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EDIT: Let $X$ be an $n$-dimensional Alexandrov space with curvature bounded below. Let $f_1,\dots, f_n\colon X\to \mathbb{R}$ be $\lambda$-concave functions. Assume that at a fixed point $p$ there exist directions $\xi_1^\pm,\dots,\xi_n^\pm\in \Sigma_p$ such that $f'_i(\xi_i^+)>1,\, f'_i(\xi^-_i)<-1$ and $|f'_i(\xi_j^\pm)|<\frac{1}{100 n}$ for $i\ne j$.

Is it true that the map $$(f_1,\dots,f_n)\colon X\to \mathbb{R}^n$$ is injective in a small neighborhood of $p$?

Remark. This question is motivated by an attempt to understand the paper "Elements of Morse theory on Alexandrov spaces" by Perelman (1993). He apparently does not explain the initial step in his induction: given an admissible map $X^n\to \mathbb{R}^n$, then it is a local homeomorphism in a neighborhood of any regular point. Thus if one has a proof of injectivity in this statement, it will be great.

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The base of Perelman's induction for Main Theorem 1.4 (is this what you're talking about?) is in fact a collection of trivial statements about admissible maps $X^n \to \mathbb{R}^{n+1}$.

To move to the next step, which you're looking for, requires an application of Property 1.3(c). The complementing function $g_{n+1}$ is constantly zero.

If you want to understand issues around the Stability Theorem, I strongly recommend Kapovitch's expository article. In particular, check out Corollary 6.10. The map is actually bi-Lipschitz.

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  • $\begingroup$ Yes, I mean Thm 1.4. At the beginning of the proof of it (see paragraph 1) Perelman says that the basis of induction - the case k=n- follows directly from property 1.2 (for $k>n$ the statement of the theorem 1.4 is meaningless since there are no regular points). I do not see how the case $k=n$ follows from 1.2 since I cannot prove injectivity. This is my question. $\endgroup$
    – makt
    Nov 5 '15 at 15:41
  • $\begingroup$ I am not sure how you apply property 1.3(c). Apparently this is exactly what I want to prove. The function $g_{k+1}$ is constructed in a clever way, not just taken to be 0. If you claim that the case $k=n$ is a formality, the property that $g_{k+1}^{-1}(0)\cap g^{-1}(v)$ is a single point still has to be proven, I think. $\endgroup$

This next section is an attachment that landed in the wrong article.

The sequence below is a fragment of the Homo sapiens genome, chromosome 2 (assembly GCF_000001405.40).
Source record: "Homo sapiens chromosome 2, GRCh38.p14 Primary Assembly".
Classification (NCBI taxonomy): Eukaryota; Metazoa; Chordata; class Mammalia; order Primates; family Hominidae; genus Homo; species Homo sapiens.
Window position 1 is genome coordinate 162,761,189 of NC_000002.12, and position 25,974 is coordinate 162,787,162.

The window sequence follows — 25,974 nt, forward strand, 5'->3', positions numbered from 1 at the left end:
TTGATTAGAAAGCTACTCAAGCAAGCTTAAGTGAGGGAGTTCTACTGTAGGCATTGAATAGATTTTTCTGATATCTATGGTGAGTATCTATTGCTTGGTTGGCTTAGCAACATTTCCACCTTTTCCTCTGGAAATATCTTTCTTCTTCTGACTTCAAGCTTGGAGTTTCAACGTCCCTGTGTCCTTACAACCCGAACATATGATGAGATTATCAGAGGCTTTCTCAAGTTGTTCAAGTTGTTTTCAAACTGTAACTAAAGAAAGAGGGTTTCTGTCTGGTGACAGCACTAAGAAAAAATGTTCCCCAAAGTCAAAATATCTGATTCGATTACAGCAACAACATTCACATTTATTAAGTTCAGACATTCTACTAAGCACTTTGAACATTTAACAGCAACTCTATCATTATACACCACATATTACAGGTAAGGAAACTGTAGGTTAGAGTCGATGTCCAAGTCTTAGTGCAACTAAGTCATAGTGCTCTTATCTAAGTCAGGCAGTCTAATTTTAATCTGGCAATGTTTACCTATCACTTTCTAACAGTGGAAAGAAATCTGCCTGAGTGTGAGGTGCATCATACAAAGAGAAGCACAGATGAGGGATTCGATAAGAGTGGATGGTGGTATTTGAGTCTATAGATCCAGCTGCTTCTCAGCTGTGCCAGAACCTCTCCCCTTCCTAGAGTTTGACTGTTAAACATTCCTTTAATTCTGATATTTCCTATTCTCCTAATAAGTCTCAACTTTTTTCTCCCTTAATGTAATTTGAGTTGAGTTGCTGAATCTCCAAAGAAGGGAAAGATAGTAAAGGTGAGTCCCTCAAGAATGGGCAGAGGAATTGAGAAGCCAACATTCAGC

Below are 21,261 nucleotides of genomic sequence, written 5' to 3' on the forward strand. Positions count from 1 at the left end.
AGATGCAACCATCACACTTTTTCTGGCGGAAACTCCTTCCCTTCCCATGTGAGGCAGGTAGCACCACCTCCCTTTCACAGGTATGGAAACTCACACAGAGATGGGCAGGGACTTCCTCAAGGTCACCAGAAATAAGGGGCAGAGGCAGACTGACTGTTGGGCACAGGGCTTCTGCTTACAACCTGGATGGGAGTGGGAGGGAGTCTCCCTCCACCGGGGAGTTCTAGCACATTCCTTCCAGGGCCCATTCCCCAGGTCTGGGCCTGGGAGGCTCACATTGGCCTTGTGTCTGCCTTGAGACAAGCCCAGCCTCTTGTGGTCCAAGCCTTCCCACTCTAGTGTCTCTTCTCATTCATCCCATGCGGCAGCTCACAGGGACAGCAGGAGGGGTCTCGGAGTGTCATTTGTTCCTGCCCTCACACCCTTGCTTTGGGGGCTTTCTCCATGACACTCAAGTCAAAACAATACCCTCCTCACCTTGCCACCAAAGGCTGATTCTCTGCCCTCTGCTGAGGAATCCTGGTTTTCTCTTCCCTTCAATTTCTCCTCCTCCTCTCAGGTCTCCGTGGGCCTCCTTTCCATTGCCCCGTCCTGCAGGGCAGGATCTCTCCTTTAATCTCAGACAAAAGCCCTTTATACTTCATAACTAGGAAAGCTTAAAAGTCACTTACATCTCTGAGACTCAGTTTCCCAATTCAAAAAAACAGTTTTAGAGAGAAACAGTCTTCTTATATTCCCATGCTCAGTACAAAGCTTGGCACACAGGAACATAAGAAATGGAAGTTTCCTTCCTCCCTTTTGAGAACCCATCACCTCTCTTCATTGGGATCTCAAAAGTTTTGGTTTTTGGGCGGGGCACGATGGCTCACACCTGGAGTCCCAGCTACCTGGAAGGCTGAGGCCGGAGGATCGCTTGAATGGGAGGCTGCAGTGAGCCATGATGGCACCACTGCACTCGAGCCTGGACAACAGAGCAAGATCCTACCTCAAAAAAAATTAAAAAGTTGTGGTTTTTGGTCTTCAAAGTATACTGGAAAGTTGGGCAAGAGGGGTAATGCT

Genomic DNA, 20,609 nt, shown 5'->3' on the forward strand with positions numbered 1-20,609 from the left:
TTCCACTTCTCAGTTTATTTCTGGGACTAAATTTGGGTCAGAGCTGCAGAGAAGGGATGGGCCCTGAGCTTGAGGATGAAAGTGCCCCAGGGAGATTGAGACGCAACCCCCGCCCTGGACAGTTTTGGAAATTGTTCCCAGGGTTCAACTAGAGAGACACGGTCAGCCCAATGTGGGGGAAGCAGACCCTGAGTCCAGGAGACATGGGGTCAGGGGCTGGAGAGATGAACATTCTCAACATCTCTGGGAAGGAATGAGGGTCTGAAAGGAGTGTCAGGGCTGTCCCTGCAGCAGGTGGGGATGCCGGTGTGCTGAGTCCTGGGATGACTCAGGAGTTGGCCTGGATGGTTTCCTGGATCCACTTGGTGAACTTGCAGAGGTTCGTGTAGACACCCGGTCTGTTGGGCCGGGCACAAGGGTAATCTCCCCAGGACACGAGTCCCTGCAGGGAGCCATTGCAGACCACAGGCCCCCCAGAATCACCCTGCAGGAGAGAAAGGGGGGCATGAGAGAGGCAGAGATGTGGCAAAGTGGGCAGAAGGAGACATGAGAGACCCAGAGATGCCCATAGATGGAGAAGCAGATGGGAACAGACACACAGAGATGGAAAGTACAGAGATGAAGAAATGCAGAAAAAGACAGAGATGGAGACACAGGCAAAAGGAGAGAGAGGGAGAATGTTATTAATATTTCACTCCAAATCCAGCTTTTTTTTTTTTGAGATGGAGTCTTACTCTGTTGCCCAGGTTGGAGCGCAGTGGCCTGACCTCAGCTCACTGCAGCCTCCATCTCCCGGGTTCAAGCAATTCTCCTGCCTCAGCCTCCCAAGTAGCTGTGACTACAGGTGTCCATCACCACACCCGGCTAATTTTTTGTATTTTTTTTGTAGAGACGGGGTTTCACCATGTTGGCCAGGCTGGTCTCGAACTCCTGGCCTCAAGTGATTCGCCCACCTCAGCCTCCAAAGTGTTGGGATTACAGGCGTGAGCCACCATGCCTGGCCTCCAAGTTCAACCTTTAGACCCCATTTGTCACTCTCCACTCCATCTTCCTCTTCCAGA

– makt
    Nov 5 '15 at 15:54
  • $\begingroup$ The base is $k=n+1$, as he states. By property 1.2 there are no regular points, and therefore every statement about regular points is true. Some meaningless things are better than others :) $\endgroup$ Nov 5 '15 at 22:14
  • $\begingroup$ $g_{k+1}$ is cleverly constructed, certainly, but when $k=n$ it turns out to be zero. This is guaranteed by 1.3(d), which says that where $g_{n+1}$ is not zero, you have a regular point for a function to $\mathbb{R}^{n+1}$, which we already agreed was impossible. Lemma 3.8 tells you that the function $g_{k+1}$ has a unique maximum on each fiber of $g$, in other words, that the intersection is a single point. $\endgroup$ Nov 5 '15 at 22:15
  • $\begingroup$ You are absolutely right. I was confused by the fact that in Section 1 Perelman assumes explicitly that $k<n$. But almost all of his argument works for $k=n$. In that case it implies that $g_{n+1}=0$ as you said. Thanks a lot! $\endgroup$
    – makt
    Nov 7 '15 at 12:52

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